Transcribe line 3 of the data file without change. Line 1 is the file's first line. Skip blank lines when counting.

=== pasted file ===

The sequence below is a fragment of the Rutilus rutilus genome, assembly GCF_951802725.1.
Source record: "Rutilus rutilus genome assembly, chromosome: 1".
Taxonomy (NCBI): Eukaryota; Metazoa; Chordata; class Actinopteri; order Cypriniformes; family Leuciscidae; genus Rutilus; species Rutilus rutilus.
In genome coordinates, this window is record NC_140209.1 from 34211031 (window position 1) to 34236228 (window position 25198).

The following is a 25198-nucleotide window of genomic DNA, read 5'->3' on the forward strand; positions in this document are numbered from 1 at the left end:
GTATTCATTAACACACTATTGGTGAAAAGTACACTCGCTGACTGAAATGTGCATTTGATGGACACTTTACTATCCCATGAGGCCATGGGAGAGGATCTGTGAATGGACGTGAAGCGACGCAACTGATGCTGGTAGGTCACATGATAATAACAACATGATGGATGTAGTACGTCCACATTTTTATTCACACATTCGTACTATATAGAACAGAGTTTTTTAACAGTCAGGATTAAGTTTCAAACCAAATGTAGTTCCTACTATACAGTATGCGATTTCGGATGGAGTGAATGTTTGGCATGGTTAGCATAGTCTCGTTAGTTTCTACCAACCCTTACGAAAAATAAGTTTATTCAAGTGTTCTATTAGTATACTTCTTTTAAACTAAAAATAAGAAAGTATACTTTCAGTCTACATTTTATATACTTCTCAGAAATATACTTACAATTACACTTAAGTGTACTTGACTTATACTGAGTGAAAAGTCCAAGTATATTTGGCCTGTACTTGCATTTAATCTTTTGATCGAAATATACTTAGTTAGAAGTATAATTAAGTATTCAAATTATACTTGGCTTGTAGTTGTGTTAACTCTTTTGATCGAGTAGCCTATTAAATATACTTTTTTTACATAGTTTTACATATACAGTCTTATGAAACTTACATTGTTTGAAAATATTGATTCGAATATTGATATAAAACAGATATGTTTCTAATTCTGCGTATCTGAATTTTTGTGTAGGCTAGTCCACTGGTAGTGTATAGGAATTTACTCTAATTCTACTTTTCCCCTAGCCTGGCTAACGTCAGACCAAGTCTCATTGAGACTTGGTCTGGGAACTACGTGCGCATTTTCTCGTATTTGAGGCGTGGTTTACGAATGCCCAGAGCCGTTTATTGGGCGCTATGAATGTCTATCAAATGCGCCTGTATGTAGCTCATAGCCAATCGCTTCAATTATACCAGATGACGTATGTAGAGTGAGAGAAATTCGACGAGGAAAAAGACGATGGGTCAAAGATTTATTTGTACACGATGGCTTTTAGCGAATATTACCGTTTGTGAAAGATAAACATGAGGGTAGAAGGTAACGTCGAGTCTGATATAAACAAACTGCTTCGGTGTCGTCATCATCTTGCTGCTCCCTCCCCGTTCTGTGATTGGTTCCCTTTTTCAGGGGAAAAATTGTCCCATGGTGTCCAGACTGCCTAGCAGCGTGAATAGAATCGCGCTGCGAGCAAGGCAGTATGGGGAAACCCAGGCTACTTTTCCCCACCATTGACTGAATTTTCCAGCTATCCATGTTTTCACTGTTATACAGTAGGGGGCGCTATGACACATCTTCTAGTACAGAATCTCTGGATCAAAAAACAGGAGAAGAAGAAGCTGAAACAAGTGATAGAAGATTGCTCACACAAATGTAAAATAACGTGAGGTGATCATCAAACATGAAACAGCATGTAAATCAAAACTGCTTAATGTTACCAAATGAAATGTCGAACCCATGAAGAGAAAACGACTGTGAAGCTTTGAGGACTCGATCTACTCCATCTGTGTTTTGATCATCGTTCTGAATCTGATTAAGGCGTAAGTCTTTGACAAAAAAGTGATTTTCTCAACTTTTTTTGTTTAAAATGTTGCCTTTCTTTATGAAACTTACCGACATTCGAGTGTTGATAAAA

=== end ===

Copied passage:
Taxonomy (NCBI): Eukaryota; Metazoa; Chordata; class Actinopteri; order Cypriniformes; family Leuciscidae; genus Rutilus; species Rutilus rutilus.